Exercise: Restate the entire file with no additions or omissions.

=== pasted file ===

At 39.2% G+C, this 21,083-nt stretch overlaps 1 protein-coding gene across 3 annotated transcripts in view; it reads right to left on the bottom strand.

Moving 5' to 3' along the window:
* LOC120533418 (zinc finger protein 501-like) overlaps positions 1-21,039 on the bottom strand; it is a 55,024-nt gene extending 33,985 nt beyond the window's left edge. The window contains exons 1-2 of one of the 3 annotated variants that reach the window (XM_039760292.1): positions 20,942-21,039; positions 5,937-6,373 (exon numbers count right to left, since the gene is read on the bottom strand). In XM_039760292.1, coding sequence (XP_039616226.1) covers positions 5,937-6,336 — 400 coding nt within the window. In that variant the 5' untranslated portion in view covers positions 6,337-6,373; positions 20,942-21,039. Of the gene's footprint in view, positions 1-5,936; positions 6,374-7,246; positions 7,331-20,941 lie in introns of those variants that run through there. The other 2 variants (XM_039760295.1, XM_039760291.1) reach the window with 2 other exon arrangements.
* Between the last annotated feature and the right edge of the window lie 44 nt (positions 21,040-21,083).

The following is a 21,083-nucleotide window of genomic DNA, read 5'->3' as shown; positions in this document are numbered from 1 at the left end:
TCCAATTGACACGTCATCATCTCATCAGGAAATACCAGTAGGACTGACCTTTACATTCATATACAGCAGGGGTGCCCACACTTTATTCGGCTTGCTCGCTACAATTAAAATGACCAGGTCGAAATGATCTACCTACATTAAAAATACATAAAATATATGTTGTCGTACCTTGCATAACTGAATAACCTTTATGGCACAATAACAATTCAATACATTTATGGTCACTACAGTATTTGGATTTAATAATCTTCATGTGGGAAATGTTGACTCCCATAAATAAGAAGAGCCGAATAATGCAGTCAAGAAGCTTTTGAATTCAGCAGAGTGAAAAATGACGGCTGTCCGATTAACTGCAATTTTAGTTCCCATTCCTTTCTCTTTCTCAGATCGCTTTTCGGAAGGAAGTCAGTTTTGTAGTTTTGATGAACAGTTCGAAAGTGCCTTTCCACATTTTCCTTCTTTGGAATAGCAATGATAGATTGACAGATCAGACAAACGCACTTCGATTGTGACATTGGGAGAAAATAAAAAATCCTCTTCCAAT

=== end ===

At 39.2% G+C, this 21,083-nt stretch overlaps 1 protein-coding gene across 3 annotated transcripts in view; it reads right to left on the bottom strand.

Moving 5' to 3' along the window:
* LOC120533418 (zinc finger protein 501-like) overlaps positions 1-21,039 on the bottom strand; it is a 55,024-nt gene extending 33,985 nt beyond the window's left edge. The window contains exons 1-2 of one of the 3 annotated variants that reach the window (XM_039760292.1): positions 20,942-21,039; positions 5,937-6,373 (exon numbers count right to left, since the gene is read on the bottom strand). In XM_039760292.1, coding sequence (XP_039616226.1) covers positions 5,937-6,336 — 400 coding nt within the window. In that variant the 5' untranslated portion in view covers positions 6,337-6,373; positions 20,942-21,039. Of the gene's footprint in view, positions 1-5,936; positions 6,374-7,246; positions 7,331-20,941 lie in introns of those variants that run through there. The other 2 variants (XM_039760295.1, XM_039760291.1) reach the window with 2 other exon arrangements.
* Between the last annotated feature and the right edge of the window lie 44 nt (positions 21,040-21,083).

The following is a 21,083-nucleotide window of genomic DNA, read 5'->3' as shown; positions in this document are numbered from 1 at the left end:
TCCAATTGACACGTCATCATCTCATCAGGAAATACCAGTAGGACTGACCTTTACATTCATATACAGCAGGGGTGCCCACACTTTATTCGGCTTGCTCGCTACAATTAAAATGACCAGGTCGAAATGATCTACCTACATTAAAAATACATAAAATATATGTTGTCGTACCTTGCATAACTGAATAACCTTTATGGCACAATAACAATTCAATACATTTATGGTCACTACAGTATTTGGATTTAATAATCTTCATGTGGGAAATGTTGACTCCCATAAATAAGAAGAGCCGAATAATGCAGTCAAGAAGCTTTTGAATTCAGCAGAGTGAAAAATGACGGCTGTCCGATTAACTGCAATTTTAGTTCCCATTCCTTTCTCTTTCTCAGATCGCTTTTCGGAAGGAAGTCAGTTTTGTAGTTTTGATGAACAGTTCGAAAGTGCCTTTCCACATTTTCCTTCTTTGGAATAGCAATGATAGATTGACAGATCAGACAAACGCACTTCGATTGTGACATTGGGAGAAAATAAAAAATCCTCTTCCAAT